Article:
The problem is that even if we share our accomplishments, we almost always neglect to reference the many crossroads we successfully traversed before reaching the mountaintop — those are the real learning points. In failing to tell fuller stories, we’re unable to take advantage of personal narrative’s profound ability to help people live more authentic lives.

Throughout this period, my most trusted confidante was my girlfriend, Dani. I’d realized that there was something tremendously uplifting about personal narrative, but I couldn’t figure out how to harness it in a constructive way. Dani listened to me sound like a crazy person, throwing around my ambitious ideas about how together we could build a platform, supported by personal narrative, that would make a difference. She agreed with my pie in the sky rambling, and thus we stumbled upon the original idea of The Curatours.

We shared the idea with my childhood best friends, Anthony and Marshall. I texted all three of them whenever I thought of something related to the potential project. Often, I sent several long messages at once — that’s socially unacceptable. I apologized for my mobile essays once and they told me I didn’t have to.

Was I developing a passion? I felt weird: I was always even-keeled, but whenever I talked about the possibility of creating a site for black millennials, I became giddy.

I imagine The Curatours as a place where myself and others can expand our understanding of blackness — unencumbered.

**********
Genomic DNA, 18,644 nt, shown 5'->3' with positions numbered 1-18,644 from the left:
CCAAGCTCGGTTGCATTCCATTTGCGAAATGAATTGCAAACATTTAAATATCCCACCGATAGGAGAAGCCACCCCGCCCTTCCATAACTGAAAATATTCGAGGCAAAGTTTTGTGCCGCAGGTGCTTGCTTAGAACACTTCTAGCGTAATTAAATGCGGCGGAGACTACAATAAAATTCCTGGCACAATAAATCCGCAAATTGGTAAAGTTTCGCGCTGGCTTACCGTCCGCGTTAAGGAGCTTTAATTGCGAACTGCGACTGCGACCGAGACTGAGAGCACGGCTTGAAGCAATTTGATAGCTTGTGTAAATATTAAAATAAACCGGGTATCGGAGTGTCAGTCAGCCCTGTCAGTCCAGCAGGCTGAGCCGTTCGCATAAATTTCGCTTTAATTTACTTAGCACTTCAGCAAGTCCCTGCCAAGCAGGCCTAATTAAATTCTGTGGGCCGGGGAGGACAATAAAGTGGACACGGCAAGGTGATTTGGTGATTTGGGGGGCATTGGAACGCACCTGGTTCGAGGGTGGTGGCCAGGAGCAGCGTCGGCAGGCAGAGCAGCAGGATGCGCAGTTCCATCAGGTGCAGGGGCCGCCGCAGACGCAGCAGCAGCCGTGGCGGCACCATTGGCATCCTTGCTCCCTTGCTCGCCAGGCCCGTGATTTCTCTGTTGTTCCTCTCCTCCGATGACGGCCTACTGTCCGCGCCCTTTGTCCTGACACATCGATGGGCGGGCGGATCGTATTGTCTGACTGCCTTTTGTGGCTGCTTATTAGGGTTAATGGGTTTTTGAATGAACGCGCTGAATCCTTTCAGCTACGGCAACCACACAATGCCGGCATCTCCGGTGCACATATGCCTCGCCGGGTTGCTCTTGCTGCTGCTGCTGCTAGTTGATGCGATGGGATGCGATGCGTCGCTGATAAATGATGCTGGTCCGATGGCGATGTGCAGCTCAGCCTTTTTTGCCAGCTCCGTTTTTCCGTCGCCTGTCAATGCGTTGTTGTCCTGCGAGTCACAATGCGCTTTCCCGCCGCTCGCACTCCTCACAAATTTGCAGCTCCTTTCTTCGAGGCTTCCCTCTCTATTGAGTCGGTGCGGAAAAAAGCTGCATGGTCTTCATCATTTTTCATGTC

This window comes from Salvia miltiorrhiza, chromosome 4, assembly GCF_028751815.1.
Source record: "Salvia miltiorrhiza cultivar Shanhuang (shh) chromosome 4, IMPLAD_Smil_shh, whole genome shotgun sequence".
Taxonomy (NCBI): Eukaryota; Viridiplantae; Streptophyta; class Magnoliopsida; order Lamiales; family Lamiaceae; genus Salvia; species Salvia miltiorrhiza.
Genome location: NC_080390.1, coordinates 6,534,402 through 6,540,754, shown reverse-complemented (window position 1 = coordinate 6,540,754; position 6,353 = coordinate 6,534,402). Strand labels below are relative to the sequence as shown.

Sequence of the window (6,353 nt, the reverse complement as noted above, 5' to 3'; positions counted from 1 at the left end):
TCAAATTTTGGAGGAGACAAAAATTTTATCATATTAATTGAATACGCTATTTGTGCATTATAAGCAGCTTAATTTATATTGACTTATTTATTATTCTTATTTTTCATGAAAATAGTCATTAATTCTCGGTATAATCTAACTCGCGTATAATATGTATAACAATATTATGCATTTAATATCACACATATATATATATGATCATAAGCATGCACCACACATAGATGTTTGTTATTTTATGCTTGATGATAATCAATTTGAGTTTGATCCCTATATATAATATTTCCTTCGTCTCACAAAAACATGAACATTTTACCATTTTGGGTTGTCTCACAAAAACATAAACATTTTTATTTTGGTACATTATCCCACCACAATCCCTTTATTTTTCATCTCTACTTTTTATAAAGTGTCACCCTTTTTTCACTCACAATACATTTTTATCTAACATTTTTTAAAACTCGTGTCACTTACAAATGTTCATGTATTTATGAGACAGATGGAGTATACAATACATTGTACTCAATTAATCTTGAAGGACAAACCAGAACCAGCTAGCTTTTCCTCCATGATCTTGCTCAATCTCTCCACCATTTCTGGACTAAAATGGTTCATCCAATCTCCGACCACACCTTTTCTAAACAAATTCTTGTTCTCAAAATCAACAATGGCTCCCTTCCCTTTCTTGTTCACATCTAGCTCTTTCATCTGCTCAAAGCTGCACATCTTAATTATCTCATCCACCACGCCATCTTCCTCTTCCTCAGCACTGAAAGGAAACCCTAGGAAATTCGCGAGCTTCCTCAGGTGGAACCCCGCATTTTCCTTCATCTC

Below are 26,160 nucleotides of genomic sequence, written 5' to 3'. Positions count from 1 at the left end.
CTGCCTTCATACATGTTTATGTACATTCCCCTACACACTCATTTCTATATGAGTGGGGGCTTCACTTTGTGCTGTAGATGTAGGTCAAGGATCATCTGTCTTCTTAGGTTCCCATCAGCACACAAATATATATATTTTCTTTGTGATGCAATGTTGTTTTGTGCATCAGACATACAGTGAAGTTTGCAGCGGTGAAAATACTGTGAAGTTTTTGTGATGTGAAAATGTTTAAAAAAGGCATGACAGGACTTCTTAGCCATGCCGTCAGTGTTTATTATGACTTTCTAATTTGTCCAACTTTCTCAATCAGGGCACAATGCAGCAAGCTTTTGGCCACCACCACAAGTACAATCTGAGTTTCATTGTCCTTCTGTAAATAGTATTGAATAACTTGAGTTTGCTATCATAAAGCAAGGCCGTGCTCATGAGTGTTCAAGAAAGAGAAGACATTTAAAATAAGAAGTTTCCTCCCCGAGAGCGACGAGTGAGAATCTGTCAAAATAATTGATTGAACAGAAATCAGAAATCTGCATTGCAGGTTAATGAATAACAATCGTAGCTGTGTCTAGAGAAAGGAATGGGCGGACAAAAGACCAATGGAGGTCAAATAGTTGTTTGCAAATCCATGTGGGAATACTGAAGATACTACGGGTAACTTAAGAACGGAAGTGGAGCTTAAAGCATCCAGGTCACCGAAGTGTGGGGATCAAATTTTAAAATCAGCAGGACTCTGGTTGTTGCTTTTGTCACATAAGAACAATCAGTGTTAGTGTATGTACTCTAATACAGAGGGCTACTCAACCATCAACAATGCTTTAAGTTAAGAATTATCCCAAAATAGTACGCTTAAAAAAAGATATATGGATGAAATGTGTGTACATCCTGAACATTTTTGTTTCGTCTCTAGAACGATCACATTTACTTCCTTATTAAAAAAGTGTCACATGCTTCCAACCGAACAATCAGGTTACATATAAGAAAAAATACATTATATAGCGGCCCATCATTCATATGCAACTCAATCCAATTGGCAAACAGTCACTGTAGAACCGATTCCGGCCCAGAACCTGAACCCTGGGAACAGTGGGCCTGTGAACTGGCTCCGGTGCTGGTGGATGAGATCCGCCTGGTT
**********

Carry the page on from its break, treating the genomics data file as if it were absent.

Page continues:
Let me be clear, everyone who shared a story with me in my time of uncertainty wasn’t black. I’ve attended predominately white, private schools my entire life; as a result, my friends and influencers are of many races and ethnicities. But due to factors like unprecedented political polarization — and the continued slaying of unarmed black men, women and children — I’ve become increasingly introspective about how my blackness affects the way I move through society.

For years I suppressed my black culture in most public spaces to make others feel comfortable — that’s assimilation — and now it’s second nature. I barely learned about my heritage in almost two decades of formal education, but innately I knew it was still important.

At 20-years-old, the alchemy of my experiences finally pushed me to intellectually and independently explore my culture and history; before, I wasn’t mature enough to critically do so. I imagine The Curatours as a place where myself and others can expand our understanding of blackness — unencumbered.

The Curatours is pro-black without question. Black lives are its sole focus, but that doesn’t mean it’s a negative space or anti-others. I’m fully aware some won’t understand how that is possible. They’ll be angered by my previous statement. Frankly, people who are that ignorant are better off elsewhere.

Non-black readers should still consider following The Curatours. No, they can’t experience the site in the same exact way that black readers can, but I guarantee the humanity in our mission will still shine through on them, too. The young black lives we celebrate here are awe-inspiring.   

I hope black millennials enjoy interacting with The Curatours as much as Dani and I enjoyed creating it — we invested in it wholeheartedly.  

The Curatours is a big experiment founded on the assumption that by reading about black peers who are courageously pursuing their dreams, others will discover commonalities that in turn motivate them to live with the same fearlessness. As a community, if we breed confidence in each other, our goals that are seemingly impossible will become absolutely possible. And ultimately, the world will be a better place because of it.